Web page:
A feature story published June 25, 1975 in the Cleveland Daily Banner lamented the passing of passenger rail service in Cleveland which ended Aug. 11, 1970, when the Birmingham Special (Nos. 17 and 18) made their final runs.
“The Cleveland passenger depot still stands — inside, waiting benches are empty and ticket windows are permanently closed and outside, an old rubber wheeled baggage wagon sits idle on the well-worn brick platform.
“A visit to the Cleveland depot is a trip to the past. And, with a little imagination, you can cock your ear to the wind and hear faintly, ‘All aboarrrd!’”
Though the call of conductors has long been silent, a ribbon-cutting ceremony on Thursday at 11 a.m. will mark the transition from rail to bus service. Trains will soon be replaced with 40-passenger buses and rubber wheels replaced with steel belted tires. The depot will have an open house until 2 p.m. Cleveland Mayor Tom Rowland encouraged all veterans who departed Cleveland from the train station or family members who watched them leave for the military, to attend the ceremony.
The Cleveland Community Concert Band will begin the morning with railroad songs at 10:45. Rowland will act as master of ceremonies and introduce the guest speaker, Tom Thomson, deputy regional administrator for Region IV of the Federal Transit Administration. Parking for the ribbon cutting will be available at the Museum Center at Five Points.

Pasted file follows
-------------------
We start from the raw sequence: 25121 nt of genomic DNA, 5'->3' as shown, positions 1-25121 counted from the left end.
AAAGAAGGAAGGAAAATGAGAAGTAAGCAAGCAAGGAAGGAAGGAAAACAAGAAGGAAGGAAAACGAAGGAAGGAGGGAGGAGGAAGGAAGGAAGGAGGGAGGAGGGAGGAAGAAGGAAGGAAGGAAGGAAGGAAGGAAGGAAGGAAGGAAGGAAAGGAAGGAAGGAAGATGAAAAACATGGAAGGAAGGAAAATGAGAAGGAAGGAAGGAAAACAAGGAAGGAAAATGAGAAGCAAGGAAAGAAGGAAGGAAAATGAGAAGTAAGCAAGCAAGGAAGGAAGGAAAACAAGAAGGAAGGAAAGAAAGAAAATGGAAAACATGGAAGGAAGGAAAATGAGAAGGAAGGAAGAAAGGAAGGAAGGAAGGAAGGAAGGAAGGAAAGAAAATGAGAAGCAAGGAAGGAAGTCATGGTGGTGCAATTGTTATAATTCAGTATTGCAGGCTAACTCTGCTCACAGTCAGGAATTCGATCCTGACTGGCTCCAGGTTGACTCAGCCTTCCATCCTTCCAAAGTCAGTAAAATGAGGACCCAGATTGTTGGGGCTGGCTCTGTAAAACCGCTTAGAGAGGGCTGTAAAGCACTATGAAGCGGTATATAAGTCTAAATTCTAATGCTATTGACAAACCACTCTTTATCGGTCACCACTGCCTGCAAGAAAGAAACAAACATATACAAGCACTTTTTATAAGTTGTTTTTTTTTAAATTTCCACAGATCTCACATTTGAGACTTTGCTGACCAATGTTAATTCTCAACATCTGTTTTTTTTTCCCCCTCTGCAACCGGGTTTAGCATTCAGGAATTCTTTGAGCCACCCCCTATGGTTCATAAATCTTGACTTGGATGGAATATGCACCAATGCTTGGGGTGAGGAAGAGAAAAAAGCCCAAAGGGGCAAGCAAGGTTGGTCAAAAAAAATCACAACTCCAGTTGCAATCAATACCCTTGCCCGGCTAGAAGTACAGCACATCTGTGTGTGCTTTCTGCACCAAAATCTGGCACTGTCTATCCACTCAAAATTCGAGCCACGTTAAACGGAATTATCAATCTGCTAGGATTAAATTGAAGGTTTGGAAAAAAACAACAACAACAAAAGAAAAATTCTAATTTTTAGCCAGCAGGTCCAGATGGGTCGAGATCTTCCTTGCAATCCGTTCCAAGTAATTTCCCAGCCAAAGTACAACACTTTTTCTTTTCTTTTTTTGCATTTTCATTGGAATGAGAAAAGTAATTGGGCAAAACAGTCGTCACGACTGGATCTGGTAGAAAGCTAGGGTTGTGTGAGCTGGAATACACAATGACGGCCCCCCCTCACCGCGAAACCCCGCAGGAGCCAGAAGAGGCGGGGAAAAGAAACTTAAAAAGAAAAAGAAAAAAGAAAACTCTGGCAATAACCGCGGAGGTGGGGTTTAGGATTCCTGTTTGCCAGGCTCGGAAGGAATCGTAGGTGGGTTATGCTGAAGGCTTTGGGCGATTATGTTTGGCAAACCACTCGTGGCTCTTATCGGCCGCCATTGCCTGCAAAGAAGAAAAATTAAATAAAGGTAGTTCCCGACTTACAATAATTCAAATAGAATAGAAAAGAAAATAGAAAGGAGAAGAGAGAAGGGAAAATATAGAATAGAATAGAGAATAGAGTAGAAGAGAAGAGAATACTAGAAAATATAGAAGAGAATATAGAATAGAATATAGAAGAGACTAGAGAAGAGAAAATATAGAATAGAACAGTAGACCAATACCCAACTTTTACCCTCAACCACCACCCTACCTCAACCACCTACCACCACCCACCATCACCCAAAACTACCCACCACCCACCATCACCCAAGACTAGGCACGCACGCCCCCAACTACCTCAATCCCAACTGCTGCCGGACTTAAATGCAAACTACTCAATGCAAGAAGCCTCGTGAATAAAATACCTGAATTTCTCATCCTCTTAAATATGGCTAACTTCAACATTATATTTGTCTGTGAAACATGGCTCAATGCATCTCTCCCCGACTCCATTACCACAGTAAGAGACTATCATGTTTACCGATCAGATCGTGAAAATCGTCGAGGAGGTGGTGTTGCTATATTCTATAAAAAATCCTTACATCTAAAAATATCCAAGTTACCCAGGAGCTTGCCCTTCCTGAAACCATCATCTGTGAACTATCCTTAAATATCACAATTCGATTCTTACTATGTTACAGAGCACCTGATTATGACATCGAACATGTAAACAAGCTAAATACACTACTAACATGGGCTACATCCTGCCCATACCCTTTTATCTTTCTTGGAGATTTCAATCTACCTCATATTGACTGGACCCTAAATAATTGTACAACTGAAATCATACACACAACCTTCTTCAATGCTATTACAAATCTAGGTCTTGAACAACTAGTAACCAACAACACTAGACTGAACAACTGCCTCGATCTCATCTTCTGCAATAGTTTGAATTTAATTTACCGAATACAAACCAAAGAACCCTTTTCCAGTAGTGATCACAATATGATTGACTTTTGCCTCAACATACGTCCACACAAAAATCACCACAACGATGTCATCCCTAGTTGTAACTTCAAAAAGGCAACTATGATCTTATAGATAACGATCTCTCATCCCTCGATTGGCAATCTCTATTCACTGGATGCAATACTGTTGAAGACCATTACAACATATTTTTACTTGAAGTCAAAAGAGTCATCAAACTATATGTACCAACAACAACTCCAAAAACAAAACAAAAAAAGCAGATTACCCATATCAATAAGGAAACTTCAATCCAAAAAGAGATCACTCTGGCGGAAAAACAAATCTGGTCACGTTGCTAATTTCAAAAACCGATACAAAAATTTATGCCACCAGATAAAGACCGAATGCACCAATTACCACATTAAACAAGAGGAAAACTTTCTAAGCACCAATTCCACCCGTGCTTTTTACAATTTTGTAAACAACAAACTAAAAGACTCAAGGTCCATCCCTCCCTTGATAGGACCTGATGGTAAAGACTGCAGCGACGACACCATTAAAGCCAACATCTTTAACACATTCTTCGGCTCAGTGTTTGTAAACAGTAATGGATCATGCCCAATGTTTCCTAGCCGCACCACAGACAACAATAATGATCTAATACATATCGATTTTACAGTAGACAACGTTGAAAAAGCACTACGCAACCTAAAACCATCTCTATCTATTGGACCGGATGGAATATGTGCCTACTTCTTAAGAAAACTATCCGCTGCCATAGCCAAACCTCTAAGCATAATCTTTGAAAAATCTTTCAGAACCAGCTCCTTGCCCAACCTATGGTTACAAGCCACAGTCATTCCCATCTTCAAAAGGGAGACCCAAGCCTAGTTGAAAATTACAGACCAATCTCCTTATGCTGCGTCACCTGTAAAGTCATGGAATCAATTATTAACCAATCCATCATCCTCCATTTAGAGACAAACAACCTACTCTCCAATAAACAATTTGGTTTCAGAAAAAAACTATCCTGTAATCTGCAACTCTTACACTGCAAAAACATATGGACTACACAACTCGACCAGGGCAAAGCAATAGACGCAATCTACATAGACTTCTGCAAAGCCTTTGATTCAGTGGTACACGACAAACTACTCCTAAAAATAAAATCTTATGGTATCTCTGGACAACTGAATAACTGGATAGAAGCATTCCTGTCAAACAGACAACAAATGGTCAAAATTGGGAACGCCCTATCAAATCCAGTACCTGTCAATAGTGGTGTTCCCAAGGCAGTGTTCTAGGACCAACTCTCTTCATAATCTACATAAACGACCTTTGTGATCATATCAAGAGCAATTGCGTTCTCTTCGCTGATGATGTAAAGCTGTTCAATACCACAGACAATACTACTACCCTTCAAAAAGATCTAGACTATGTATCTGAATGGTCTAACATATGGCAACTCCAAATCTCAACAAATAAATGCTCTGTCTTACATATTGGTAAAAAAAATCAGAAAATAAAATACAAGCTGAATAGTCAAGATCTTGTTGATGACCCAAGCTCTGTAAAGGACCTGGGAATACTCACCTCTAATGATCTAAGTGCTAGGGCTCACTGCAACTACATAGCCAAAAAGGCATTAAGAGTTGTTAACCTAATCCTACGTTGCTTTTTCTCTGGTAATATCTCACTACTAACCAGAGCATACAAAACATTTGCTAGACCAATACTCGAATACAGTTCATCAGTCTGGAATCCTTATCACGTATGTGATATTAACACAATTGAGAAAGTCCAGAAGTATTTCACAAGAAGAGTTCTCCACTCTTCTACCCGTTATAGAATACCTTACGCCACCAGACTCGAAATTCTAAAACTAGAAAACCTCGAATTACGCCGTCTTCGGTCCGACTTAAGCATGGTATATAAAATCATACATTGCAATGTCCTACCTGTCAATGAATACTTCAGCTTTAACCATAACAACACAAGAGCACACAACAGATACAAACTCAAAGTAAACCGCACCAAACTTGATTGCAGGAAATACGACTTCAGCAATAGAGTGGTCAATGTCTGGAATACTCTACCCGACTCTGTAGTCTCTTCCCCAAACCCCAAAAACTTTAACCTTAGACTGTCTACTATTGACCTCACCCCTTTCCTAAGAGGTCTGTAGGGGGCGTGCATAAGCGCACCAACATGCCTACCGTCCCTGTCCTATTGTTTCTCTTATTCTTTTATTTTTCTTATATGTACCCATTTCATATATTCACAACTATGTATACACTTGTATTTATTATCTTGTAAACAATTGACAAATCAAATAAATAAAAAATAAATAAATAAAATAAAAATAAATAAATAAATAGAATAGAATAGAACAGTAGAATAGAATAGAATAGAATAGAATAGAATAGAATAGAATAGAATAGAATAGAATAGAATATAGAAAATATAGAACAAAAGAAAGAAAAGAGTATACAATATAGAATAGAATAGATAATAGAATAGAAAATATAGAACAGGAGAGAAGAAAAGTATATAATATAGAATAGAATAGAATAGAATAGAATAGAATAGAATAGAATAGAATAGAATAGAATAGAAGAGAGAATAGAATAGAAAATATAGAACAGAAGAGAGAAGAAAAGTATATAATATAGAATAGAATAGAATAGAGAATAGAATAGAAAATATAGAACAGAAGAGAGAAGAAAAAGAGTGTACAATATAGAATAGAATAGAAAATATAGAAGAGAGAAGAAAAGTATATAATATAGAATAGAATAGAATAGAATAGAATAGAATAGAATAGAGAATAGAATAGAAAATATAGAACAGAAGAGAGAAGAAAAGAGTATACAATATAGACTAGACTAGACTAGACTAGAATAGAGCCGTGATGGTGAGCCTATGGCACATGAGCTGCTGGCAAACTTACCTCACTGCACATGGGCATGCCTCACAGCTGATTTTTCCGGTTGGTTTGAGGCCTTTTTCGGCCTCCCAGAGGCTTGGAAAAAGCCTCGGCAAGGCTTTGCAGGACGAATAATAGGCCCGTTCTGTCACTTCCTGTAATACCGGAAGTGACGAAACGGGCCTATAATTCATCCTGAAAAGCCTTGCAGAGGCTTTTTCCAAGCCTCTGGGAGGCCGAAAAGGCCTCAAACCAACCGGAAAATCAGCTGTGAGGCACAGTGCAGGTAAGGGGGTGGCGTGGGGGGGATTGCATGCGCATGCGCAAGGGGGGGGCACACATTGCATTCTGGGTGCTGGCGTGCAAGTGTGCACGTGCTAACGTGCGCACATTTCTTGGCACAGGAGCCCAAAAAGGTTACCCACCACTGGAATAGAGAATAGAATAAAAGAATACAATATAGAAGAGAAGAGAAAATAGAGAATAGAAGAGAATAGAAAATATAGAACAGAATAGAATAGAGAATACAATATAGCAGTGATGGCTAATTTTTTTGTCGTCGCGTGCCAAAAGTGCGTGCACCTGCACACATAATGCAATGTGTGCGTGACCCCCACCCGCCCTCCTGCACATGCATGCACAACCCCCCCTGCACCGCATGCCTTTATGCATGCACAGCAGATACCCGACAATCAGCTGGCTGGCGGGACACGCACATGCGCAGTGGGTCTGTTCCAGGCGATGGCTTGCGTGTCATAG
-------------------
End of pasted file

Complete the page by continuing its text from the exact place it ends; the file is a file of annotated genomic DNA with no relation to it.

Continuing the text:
Passenger rail service was available in Cleveland for more than 100 years. Freight service began in 1854 and in 1975, “the freight station that was erected in 1854 makes up a part of the building where the Cleveland Plywood Co. now stands — just south of the passenger depot,” according to the story, “Rail service made Cleveland — raw wool was brought in to be spun into fabrics (as early as the late 1800s) by Hardwick Woolen Mills and others.”
The depot will still function as a transportation hub though its purpose will serve the Cleveland Urban Area Transit System instead of the railroad. CUATS officials are hopeful of occupying the building the week after the Fourth of July. The depot lobby will feature a historical display and small retail souvenirs on display will direct people to the gift store in the Museum Center at Five Points. The work of local train historian Tom Rock will be on display. His prints hang on the walls of corporate and private collections in the U.S. and Canada.
Martha Kidwell’s series of Cleveland Historic Building prints, engineer caps for children, wooden trains by Mike Markum and tree ornaments developed by MainStreet Cleveland are available for purchase.